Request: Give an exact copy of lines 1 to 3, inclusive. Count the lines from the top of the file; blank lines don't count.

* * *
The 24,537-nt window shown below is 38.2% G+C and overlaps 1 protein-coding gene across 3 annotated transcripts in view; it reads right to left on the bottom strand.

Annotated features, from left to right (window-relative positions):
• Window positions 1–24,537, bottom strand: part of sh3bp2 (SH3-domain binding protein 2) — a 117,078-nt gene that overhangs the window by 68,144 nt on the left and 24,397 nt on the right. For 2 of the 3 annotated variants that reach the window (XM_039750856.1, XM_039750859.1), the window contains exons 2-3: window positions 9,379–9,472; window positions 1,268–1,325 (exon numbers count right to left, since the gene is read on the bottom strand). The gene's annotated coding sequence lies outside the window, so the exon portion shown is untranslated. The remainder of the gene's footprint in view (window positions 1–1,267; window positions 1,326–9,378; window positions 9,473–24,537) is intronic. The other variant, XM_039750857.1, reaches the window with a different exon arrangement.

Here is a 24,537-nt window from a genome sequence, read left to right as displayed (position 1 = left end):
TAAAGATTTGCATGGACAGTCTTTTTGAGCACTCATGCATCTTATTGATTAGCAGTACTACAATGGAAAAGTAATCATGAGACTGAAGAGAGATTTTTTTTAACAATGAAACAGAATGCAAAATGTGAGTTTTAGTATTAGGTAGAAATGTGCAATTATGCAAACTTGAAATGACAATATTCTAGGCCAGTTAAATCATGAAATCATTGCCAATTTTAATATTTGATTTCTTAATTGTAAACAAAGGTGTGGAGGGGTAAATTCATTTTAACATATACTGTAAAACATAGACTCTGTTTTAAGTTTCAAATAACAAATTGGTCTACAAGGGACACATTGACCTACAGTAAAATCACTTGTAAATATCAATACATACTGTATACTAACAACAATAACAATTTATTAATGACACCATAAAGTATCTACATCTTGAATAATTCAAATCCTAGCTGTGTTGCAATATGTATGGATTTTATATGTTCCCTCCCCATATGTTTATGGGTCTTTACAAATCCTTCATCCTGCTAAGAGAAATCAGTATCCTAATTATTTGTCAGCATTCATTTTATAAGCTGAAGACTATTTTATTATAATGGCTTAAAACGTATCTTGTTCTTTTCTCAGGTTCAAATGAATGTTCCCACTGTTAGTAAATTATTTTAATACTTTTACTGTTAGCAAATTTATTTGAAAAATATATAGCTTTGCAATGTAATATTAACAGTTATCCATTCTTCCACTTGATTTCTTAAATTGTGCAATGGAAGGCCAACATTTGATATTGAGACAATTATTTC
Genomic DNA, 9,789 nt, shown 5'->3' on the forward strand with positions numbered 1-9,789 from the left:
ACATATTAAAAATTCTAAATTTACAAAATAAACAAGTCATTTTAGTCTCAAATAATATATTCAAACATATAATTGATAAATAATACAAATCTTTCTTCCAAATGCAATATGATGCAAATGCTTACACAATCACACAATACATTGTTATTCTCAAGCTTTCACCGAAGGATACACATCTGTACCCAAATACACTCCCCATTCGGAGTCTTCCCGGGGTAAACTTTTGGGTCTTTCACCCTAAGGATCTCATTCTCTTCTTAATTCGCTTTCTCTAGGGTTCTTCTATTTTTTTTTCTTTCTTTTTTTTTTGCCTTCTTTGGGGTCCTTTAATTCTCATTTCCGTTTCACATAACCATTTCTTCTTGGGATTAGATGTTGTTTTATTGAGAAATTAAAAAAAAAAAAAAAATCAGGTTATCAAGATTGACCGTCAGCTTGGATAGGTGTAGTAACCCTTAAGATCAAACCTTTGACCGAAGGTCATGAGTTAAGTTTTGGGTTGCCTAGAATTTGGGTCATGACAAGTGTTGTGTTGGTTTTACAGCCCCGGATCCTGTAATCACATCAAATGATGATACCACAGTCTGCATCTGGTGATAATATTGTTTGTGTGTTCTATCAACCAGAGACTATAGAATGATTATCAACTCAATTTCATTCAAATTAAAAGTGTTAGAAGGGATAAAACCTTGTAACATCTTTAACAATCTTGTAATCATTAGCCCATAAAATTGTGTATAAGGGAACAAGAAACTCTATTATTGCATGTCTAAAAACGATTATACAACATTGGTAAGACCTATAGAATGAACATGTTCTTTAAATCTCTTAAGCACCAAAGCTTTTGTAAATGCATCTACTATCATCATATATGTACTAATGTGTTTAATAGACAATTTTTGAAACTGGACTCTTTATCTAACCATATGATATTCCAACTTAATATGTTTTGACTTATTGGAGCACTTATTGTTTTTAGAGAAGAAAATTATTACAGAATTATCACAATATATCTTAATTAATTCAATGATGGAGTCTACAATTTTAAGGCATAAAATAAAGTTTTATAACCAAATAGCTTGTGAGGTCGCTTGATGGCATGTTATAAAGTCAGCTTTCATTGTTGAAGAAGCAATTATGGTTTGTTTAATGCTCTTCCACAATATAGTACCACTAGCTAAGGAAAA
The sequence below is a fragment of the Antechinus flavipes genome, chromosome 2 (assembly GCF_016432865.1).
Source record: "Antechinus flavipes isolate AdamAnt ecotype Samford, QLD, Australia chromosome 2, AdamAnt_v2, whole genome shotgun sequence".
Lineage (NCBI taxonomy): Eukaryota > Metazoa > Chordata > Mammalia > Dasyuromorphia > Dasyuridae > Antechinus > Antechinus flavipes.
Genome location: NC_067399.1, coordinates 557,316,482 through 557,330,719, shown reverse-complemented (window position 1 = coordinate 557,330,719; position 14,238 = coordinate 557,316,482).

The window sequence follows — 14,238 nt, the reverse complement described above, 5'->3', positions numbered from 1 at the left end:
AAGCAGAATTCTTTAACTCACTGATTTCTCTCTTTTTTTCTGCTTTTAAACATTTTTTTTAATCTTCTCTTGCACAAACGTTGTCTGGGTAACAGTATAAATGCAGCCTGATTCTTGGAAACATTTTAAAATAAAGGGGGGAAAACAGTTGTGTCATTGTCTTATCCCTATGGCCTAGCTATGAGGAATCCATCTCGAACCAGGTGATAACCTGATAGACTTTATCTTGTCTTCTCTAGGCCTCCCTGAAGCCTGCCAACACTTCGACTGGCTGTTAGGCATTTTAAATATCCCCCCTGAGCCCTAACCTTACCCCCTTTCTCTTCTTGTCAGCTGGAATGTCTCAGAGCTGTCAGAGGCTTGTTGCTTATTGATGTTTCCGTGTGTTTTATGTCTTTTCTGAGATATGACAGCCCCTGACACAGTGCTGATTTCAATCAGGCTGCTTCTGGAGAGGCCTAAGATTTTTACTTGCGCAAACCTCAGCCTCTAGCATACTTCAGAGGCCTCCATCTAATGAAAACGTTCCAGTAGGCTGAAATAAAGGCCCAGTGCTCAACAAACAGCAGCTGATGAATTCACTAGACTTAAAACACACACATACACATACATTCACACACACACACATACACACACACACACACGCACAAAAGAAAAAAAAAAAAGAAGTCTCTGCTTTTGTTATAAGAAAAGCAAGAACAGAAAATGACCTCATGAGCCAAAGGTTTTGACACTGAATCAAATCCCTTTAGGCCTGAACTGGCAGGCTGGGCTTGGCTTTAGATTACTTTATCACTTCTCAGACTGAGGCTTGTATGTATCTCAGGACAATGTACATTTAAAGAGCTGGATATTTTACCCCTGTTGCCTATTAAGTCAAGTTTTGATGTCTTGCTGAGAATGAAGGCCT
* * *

The 24,537-nt window shown below is 38.2% G+C and overlaps 1 protein-coding gene across 3 annotated transcripts in view; it reads right to left on the bottom strand.

Annotated features, from left to right (window-relative positions):
• Window positions 1–24,537, bottom strand: part of sh3bp2 (SH3-domain binding protein 2) — a 117,078-nt gene that overhangs the window by 68,144 nt on the left and 24,397 nt on the right. For 2 of the 3 annotated variants that reach the window (XM_039750856.1, XM_039750859.1), the window contains exons 2-3: window positions 9,379–9,472; window positions 1,268–1,325 (exon numbers count right to left, since the gene is read on the bottom strand). The gene's annotated coding sequence lies outside the window, so the exon portion shown is untranslated. The remainder of the gene's footprint in view (window positions 1–1,267; window positions 1,326–9,378; window positions 9,473–24,537) is intronic. The other variant, XM_039750857.1, reaches the window with a different exon arrangement.